All dog parents are familiar with panting and have come to expect it on a warm day or after a rowdy game of fetch. But if your dog is panting excessively after waking, you may wonder if this is still considered normal. As a veterinarian, I frequently get asked questions such as this. Let’s explore some possible reasons a dog may pant after waking up and how you can best help your dog.
A quick overview to panting
Panting is a rapid (200-400 breaths per minute), shallow, open-mouth breathing pattern primarily used to regulate body temperature. Unlike humans, dogs don’t sweat through their skin. Instead, they release heat mainly through panting, by evaporating moisture from their tongue and mouth to help lower their body temperature. Dogs also pant in response to various emotional and physical states. Sometimes, panting can be a sign of a medical issue – conditions such as pain, illness, and certain medications can also cause panting.
Should I be worried if my dog pants in the morning just after waking up?
Panting is a natural and typical behavior for dogs, but excessive or unexpected panting can be an indication of underlying issues. This includes panting after waking up, especially if this is a new and consistent behavior for your dog.
If the panting is accompanied by other clinical signs, that could also be a red flag. It’s always advisable to monitor any changes in a pet’s panting patterns and consult with a veterinarian if there are concerns.
Top reasons that cause a dog to pant when waking up
1. Anxiety or Stress
Dogs pant when they are excited, anxious, or stressed. This could result from a variety of factors, such as a change in environment, past traumas, or even exciting or scary dreams at night. The stress of these dreams can result in panting when waking up. In addition to panting, you may notice other signs such as shaking, hiding, whining, pacing, or clingy behavior.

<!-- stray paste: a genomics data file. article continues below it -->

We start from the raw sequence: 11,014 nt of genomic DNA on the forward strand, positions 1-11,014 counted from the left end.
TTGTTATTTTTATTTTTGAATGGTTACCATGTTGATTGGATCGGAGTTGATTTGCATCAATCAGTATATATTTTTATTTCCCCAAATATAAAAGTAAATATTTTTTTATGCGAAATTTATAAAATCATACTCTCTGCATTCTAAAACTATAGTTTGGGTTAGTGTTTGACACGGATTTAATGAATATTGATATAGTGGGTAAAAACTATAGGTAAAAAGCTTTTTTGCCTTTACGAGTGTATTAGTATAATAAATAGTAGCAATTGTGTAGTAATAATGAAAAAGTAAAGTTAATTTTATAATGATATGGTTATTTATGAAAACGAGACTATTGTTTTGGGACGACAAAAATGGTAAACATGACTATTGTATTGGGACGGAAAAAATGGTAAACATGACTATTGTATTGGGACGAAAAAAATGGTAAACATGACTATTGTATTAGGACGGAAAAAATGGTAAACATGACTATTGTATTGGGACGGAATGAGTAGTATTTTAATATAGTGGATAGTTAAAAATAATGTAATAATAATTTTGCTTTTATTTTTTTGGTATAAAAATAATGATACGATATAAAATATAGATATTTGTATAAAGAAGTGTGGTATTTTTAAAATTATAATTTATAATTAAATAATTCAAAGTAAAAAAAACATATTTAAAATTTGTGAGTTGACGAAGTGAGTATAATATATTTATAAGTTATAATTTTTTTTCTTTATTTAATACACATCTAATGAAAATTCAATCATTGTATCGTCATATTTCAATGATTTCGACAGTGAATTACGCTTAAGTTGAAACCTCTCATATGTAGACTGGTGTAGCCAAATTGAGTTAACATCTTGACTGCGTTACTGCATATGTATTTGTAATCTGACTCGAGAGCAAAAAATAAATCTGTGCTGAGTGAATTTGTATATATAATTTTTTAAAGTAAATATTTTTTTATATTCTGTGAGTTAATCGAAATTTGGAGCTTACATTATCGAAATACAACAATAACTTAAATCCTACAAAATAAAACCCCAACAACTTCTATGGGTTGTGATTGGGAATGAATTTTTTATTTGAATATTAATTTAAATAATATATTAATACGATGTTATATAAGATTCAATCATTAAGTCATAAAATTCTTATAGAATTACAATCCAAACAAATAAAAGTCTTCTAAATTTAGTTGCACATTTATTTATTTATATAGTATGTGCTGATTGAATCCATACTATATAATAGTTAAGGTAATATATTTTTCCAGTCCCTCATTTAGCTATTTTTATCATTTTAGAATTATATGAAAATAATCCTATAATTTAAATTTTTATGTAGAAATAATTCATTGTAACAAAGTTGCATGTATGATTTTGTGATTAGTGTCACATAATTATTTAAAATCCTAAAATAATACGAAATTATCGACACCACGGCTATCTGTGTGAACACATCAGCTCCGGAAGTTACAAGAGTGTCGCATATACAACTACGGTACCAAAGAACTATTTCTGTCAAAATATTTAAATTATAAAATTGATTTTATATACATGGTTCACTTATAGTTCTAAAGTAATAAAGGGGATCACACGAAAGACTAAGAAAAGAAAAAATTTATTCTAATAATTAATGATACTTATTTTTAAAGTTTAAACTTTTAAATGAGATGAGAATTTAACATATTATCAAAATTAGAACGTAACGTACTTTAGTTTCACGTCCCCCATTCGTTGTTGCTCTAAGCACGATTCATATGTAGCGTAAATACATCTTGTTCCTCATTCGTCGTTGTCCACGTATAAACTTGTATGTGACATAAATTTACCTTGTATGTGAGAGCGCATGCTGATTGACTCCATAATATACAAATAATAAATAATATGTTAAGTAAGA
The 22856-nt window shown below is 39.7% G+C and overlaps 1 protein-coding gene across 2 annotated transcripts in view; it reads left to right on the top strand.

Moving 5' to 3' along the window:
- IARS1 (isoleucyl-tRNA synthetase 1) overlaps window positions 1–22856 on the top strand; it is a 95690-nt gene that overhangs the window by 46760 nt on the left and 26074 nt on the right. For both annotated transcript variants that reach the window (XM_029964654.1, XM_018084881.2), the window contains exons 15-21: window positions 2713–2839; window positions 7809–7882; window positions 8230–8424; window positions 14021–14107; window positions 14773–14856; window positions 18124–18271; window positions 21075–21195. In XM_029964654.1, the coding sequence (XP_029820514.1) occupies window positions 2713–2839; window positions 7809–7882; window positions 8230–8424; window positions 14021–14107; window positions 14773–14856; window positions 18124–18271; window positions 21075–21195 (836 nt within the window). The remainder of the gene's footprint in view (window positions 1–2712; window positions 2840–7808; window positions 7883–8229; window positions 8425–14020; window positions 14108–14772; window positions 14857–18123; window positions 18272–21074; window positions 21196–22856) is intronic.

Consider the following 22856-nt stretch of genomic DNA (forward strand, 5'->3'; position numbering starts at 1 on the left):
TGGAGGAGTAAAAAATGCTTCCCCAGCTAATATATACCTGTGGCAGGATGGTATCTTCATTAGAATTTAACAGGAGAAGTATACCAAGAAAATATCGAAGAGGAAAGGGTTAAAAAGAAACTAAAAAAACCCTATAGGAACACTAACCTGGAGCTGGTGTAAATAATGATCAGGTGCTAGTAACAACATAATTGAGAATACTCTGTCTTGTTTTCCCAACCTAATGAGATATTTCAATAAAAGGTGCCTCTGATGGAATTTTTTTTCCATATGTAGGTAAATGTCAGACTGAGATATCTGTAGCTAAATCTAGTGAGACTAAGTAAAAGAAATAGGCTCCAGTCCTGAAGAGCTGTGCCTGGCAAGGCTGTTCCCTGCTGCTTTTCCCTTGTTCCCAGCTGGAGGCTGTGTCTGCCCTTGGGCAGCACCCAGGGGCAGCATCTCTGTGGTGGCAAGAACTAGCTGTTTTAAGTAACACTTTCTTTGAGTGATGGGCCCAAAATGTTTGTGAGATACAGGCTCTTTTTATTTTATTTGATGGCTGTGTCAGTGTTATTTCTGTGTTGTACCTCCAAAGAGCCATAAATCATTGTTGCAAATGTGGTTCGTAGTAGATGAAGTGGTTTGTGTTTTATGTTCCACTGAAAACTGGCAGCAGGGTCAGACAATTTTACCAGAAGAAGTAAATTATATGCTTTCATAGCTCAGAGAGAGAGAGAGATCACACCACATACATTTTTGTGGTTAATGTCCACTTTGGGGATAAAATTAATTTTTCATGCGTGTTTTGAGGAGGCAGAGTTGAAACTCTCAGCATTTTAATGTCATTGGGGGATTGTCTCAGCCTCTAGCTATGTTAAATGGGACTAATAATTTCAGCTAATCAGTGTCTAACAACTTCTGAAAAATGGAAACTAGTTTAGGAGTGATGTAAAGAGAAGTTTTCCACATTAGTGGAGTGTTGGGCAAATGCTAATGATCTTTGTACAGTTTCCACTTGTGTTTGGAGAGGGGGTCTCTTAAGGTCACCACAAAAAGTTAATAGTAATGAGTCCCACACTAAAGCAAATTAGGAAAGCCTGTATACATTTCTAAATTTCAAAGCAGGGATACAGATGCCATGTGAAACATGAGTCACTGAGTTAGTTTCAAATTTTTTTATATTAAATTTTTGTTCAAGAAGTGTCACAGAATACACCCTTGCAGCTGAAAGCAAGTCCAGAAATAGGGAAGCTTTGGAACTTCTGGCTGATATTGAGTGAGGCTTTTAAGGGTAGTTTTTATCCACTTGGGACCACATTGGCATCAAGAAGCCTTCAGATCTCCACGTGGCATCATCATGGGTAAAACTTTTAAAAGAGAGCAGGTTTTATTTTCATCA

Home remedies such as gentle touch (petting or massage), calming treats or wraps, and pheromone sprays such as Adaptil may be beneficial. If you are able to identify a root cause, working with a trainer on desensitization using positive reinforcement techniques can be helpful. In some cases, anti-anxiety medications may also be beneficial. It is also important to rule out medical causes before assuming that panting is due to stress or anxiety. Learn more about anxiety in older dogs and natural remedies for dog anxiety.
2. Overheating or High Ambient Temperature
A dog may be panting when waking up if their room is too warm, or if their body temperature is elevated. You may notice signs of thirst or that your dog is seeking out cool areas as well. A temperature over 103 F in a dog indicates a fever. Febrile dogs may show symptoms of lethargy, decreased appetite, and clinical signs associated with the underlying medical condition.
If you think your dog is panting due to elevated temperature, try providing them a cool place to rest with plenty of fresh water. If you feel comfortable, you can take your dog’s temperature rectally. If they have a fever they will need to see the vet for a proper workup and treatments.
3. Pain or Discomfort
A dog panting when waking up may do so because of pain experienced at night or early in the morning. Panting can indeed be a sign of pain in dogs. Pain can result from various issues, such as arthritis, injuries, or surgical recovery. Additional signs that your dog may be in pain include altered behavior such as self-isolation or aggression, vocalizations like whining or yelping, and changes in eating and drinking habits. Physical symptoms may include restlessness, limping, difficulty rising or lying down, changes in posture, squinting the eyes, and increased respiratory rate. Dogs may also excessively groom a painful area. Some may even display reactive behavior, like snapping when a painful area is touched.